For girls in science, the time is now

Programs in science, technology, engineering, and math are boosting a new generation of female students—and countering some familiar barriers to success.

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At ISEF 2019, Russian high school student Inna Larina peers through a viewing device she designed with teammate Nataliya Ivlieva. The wireless apparatus is equipped with sensors that map the distance to an obstacle, such as a sidewalk curb, allowing blind and visually impaired people to navigate unfamiliar terrain.
This story is part of our November 2019 special issue of National Geographic magazine, “Women: A Century of Change.” Read more stories here.

Sixteen-year-old Shriya Reddy can't remember a time when she wasn’t excited about science. At seven, she read biology books with her mother, who was studying for her medical board exams. By sixth grade, Reddy was competing in rigorous science fairs. The summer before ninth grade she began doing research in a bioengineering lab at Wayne State University in Detroit, Michigan, where she devised a noninvasive approach for rapidly diagnosing melanoma lesions. The project earned her a top prize at the prestigious International Science and Engineering Fair (ISEF) last May.

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Esther Anyanzwa (at left) and Salome Njeri created a revolving disk apparatus to help visually impaired and deaf people measure objects. At home in Kenya, the students face skepticism about their scientific abilities as girls. “I really wanted to prove society wrong,” Njeri told the Society for Science & the Public.
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Michaela Samanta, from Tangerang, Indonesia, prepares for the Grand Awards Ceremony in her hotel room with friends. Samanta won a $500 award for her research on bioengineered rice that contains carnosine, a protein building block that is not found in plants but is important for maintaining good health.

“Science dwells on the how and why things happen,” Reddy says. “I really want to be a part of that.” Reddy’s determination coincides with a growing effort across the United States to boost the number of female students pursuing careers in science, technology, engineering, and mathematics (STEM). Universities and institutions, from NASA to the United States Naval Academy, are hosting STEM days for girls. Organizations such as the New York Academy of Sciences are pairing women in STEM careers with girls seeking advice and mentorship. ISEF, a program of the Washington, D.C.-based Society for Science & the Public, offers a forum for select high school students to compete at an international level. This year’s event had 1,842 finalists, evenly split by gender, and three of the top four awards went to young women, including Reddy. “Just being part of that experience blew my mind,” she says.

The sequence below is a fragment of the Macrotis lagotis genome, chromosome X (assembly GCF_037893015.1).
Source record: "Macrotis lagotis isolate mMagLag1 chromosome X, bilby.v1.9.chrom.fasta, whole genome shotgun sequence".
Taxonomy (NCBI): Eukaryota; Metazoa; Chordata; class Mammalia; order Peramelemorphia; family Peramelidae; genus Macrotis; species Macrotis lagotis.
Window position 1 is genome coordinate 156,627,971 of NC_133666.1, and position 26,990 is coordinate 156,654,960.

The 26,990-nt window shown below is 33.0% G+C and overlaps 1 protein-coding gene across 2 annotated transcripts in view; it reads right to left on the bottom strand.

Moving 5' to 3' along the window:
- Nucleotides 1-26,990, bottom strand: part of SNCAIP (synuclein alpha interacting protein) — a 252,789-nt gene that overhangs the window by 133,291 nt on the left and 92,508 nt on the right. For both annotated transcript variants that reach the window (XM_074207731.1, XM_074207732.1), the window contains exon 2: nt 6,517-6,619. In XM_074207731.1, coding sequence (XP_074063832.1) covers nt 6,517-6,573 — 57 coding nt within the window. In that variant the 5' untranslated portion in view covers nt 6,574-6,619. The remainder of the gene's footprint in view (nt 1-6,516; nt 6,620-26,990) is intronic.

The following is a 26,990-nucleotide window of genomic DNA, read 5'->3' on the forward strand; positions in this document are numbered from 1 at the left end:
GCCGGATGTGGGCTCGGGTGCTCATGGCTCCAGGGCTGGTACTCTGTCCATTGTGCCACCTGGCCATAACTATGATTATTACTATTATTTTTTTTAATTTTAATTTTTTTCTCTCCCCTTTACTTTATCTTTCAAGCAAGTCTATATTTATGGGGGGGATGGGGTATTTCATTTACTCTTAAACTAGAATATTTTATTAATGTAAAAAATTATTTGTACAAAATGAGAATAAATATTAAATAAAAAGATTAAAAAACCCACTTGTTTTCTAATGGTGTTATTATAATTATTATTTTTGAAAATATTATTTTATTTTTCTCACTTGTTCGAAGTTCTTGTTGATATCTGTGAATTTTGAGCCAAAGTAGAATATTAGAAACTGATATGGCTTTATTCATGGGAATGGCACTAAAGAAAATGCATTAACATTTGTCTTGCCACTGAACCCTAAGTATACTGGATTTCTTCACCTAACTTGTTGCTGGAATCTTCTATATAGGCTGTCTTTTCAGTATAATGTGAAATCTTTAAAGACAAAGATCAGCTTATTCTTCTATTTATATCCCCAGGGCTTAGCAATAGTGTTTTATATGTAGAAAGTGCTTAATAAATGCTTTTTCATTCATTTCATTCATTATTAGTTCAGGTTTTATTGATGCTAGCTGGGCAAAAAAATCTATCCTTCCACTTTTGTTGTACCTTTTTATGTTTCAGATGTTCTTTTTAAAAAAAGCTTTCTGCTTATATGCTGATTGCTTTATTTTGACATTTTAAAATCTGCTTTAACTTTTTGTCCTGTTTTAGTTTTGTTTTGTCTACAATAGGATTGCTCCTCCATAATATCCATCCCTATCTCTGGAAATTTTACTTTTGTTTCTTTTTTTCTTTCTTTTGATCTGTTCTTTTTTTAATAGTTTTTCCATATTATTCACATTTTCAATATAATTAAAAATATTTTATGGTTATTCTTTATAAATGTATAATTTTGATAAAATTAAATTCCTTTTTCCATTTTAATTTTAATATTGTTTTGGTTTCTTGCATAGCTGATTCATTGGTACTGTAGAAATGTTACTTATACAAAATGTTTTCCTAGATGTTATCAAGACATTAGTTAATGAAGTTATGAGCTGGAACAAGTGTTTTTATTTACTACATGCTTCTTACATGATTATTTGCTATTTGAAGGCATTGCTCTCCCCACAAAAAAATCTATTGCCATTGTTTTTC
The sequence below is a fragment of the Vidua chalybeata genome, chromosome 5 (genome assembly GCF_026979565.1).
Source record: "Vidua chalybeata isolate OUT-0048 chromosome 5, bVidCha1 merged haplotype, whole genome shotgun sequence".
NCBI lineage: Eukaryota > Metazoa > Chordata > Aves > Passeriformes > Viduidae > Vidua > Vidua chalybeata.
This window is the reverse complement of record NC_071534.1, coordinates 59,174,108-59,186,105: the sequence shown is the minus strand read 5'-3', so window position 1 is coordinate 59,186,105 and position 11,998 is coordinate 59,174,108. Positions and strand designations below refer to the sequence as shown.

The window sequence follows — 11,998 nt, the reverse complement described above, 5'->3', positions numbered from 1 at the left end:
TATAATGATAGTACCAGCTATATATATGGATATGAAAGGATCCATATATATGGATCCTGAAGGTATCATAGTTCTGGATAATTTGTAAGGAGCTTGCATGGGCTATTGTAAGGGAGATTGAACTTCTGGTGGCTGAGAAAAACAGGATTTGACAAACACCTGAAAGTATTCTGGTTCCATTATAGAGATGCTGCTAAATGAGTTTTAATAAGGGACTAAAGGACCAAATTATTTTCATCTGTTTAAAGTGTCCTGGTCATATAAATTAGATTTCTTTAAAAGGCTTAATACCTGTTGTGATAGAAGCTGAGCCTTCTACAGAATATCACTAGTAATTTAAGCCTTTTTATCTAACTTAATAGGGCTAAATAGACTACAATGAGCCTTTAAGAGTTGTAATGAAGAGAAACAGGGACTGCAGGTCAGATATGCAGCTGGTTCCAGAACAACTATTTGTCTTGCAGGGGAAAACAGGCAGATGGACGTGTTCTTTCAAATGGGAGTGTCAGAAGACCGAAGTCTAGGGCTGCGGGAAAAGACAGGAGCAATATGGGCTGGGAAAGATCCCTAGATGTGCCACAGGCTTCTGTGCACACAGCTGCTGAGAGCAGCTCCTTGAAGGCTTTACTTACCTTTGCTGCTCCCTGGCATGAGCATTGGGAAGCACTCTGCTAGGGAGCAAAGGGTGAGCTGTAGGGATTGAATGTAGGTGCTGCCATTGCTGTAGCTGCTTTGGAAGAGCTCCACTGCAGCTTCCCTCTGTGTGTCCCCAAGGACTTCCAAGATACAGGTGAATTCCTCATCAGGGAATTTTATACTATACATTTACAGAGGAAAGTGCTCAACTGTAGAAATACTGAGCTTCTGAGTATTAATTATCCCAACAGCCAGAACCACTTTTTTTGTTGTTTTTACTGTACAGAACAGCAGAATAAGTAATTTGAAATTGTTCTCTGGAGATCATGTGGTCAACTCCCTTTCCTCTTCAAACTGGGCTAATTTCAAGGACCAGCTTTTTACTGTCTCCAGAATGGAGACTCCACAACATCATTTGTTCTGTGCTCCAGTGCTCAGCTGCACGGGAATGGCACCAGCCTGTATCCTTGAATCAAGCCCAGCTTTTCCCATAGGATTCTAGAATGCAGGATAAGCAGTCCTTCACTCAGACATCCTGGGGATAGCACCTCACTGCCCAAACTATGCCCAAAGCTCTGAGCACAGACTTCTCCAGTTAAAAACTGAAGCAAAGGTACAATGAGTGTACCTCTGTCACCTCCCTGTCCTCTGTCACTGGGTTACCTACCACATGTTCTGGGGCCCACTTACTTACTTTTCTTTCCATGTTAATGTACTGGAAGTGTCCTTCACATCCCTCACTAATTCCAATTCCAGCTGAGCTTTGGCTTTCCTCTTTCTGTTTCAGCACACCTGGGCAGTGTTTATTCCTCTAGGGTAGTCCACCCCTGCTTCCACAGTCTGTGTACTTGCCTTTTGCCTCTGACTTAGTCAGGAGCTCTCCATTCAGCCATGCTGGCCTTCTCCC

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Michelle Lee, who competed from Austin, Texas, in the biochemistry category, finds a moment to rest during the student celebration. ISEF’s jam-packed schedule includes symposia with professional scientists.

Mary Sue Coleman, a biochemist and president of the Association of American Universities, is optimistic about women’s future in science. When she was in ISEF as a high school student in 1959 and 1960, about 35 percent of the participants were girls. Gender balance matters, she says, because women bring fresh perspectives to tackling scientific conundrums. “People who have different life experiences ask different questions,” she says. Clear gaps remain. Young women at ISEF outnumbered males in microbiology and biochemistry this year, but they made up fewer than a third of the finalists in mathematics and engineering mechanics. More women are getting advanced STEM degrees, but men hold most professorships and leadership roles in STEM-based industries, the Association for Women in Science says.

Still, a transformation is taking place, says Maya Ajmera, president and CEO of the Society for Science & the Public. Young women, inventive and tenacious, are harnessing technology to tackle issues they care about, whether it’s engineering nutritionally advanced rice or using a crocheting technique to design a wearable Bluetooth device. For these emerging scientists, “it’s going to be different,” Ajmera says. “I feel very confident that this generation of girls is in a much better place to take on the world’s most intractable problems.”

Author Claudia Kalb wrote the cover story about Leonardo da Vinci in the May 2019 issue.